Panel with Horse Heads11th centuryThis panel, probably from a wooden door, is deeply carved with two symmetrical horse h...
10/23/2019

Panel with Horse Heads
11th century
This panel, probably from a wooden door, is deeply carved with two symmetrical horse heads in relief. Attention to detail is evident in the beaded bands and bridles amid arabesques. The piece was carved to different depths in order to produce a pleasing chiaroscuro effect, a technique mastered by Fatimid woodworkers. A companion piece, almost certainly from the same door, is in the Museum of Islamic Art, Cairo.

Section from a Qur'an Manuscriptca. 1300As the second volume of a seven-part Qur'an manuscript, this codex contains no c...
10/22/2019

Section from a Qur'an Manuscript
ca. 1300
As the second volume of a seven-part Qur'an manuscript, this codex contains no colophon, but it opens with an elaborately illuminated double page bearing intricate geometric strapwork closely comparable to designs of Andalusian and North African tiles. Marginalia indicate that this Qur'an once belonged to the library of a ribat (hostel) in the holy city of Medina accommodating Moroccan residents.

Metropolitan Museum of Art

Pierced Globelate 13th–early 14th centuryDesigned as an incense burner, this globe once hung from a chain. Inside the hi...
10/19/2019

Pierced Globe
late 13th–early 14th century
Designed as an incense burner, this globe once hung from a chain. Inside the hinged body is a small cup, slung on three rings (gimbals) to stabilize the burning coal or incense in the suspended container. The inscription bands do not name the object’s owner, but repeat a string of epithets lauding him.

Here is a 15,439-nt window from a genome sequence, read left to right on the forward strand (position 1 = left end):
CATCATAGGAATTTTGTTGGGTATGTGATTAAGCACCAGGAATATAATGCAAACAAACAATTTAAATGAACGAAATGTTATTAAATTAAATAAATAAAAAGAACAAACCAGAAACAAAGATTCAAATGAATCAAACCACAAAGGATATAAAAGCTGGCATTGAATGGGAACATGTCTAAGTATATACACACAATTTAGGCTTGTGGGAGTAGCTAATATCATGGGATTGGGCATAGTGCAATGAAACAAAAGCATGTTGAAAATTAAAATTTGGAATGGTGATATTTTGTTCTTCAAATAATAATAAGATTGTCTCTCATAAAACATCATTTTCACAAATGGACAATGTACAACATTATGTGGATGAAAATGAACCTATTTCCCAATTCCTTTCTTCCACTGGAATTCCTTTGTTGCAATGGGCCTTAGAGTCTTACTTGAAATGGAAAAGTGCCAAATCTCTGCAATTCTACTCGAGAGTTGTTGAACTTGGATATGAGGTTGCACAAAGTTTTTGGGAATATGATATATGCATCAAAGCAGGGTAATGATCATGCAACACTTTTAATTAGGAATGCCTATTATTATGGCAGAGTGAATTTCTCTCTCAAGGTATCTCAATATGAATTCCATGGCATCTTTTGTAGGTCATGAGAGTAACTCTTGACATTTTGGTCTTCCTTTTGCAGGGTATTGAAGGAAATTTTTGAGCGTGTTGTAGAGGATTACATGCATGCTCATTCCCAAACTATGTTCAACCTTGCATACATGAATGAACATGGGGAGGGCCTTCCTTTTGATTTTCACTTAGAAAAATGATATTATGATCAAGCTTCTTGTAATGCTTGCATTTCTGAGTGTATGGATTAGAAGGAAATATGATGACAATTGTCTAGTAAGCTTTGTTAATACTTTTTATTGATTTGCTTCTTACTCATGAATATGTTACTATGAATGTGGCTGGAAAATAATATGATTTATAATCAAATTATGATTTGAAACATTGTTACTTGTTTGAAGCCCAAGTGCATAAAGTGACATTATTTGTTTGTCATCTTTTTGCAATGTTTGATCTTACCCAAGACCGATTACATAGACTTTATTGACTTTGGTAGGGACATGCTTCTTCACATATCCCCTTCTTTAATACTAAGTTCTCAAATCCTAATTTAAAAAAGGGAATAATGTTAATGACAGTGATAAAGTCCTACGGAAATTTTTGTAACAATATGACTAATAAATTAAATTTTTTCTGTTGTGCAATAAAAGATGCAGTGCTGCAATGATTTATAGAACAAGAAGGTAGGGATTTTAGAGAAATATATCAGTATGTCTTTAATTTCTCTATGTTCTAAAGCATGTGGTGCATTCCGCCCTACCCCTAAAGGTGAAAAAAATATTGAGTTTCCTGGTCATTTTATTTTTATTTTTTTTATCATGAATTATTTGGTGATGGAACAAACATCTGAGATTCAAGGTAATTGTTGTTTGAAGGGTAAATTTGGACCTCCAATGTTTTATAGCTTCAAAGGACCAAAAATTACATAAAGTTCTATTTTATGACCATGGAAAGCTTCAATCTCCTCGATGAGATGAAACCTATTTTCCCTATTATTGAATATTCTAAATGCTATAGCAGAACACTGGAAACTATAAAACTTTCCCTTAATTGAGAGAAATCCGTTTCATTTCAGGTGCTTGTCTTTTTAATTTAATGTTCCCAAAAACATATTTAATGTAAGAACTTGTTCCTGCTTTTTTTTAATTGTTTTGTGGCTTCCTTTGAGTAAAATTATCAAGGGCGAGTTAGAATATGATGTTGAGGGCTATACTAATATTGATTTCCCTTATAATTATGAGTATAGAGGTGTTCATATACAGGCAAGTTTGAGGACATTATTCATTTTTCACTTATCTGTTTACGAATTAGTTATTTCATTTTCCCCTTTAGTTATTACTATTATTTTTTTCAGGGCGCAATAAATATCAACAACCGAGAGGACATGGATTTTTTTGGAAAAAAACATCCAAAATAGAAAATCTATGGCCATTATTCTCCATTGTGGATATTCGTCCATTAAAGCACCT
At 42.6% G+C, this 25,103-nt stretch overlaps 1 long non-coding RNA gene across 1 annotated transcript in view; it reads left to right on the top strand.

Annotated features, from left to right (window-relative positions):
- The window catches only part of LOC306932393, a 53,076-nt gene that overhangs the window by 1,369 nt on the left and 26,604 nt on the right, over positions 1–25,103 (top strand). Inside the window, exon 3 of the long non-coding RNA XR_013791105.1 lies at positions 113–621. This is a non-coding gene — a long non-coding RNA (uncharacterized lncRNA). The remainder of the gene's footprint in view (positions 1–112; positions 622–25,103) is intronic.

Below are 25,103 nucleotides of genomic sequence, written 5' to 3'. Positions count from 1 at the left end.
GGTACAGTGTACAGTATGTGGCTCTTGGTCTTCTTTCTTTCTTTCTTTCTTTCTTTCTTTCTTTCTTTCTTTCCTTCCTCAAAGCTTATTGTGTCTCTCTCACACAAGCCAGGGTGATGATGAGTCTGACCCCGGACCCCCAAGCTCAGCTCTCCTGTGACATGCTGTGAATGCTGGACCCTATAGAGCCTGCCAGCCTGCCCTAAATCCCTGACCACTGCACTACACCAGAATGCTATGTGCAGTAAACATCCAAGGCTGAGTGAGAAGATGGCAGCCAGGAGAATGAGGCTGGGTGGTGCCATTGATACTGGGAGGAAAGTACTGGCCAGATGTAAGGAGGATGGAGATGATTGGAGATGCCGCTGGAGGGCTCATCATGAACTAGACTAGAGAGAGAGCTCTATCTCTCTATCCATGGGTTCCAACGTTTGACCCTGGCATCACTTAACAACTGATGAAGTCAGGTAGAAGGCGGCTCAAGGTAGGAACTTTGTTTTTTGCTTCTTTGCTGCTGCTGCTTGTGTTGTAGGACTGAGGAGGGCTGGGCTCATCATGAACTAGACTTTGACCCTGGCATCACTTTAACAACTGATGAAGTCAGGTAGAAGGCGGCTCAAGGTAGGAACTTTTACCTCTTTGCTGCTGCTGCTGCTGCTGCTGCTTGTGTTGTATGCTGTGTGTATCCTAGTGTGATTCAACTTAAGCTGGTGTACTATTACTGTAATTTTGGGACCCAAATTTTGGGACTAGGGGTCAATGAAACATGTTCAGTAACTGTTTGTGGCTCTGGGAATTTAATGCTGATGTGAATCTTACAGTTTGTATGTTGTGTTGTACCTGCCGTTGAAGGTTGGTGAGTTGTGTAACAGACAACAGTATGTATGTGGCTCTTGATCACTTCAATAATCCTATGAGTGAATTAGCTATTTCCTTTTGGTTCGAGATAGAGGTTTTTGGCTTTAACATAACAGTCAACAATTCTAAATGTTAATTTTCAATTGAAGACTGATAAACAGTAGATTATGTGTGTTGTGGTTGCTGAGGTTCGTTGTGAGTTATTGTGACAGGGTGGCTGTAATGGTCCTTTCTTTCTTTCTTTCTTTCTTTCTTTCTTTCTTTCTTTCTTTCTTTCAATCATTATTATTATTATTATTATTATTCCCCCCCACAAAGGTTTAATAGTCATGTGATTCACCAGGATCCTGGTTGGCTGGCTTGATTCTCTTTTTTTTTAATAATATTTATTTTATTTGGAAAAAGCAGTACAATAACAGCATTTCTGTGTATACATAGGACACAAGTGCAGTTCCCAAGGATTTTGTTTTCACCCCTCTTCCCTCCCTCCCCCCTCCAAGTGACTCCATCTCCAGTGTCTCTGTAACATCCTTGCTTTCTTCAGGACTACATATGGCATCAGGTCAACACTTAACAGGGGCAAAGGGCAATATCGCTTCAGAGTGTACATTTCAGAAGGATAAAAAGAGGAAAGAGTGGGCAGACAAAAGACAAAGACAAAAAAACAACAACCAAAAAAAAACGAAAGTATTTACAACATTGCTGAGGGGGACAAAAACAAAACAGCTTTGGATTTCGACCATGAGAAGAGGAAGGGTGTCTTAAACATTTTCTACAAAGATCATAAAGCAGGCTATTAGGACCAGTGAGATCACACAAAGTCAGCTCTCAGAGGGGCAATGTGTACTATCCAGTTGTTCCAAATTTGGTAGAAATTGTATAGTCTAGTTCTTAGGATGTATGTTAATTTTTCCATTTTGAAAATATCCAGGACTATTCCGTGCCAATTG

Pair of Minbar Doors1325, Egypt, CairoMetropolitan Museum of Art
10/18/2019

Pair of Minbar Doors
1325, Egypt, Cairo

Metropolitan Museum of Art

10/15/2019
Making a Mangour screen part II

Making a Mangour screen part II

In 2018 the British Museum commissoned artist Ahmad Angawi to create some traditional Mangour screens to cover the windows of the new Albukhary foundation galleries of the Islamic world. These traditional screens are beautiful but also practical, in that they reduce light and heat in the rooms they adorn.

In this film Ahmad talks about the craftsmanship that went into making the screens and some of the thought processes associated with the geometric designs, that make them such a key architectural feature of the galleries.

By: The British museum

10/12/2019
Making a Mangour screen part I

Making a Mangour screen part I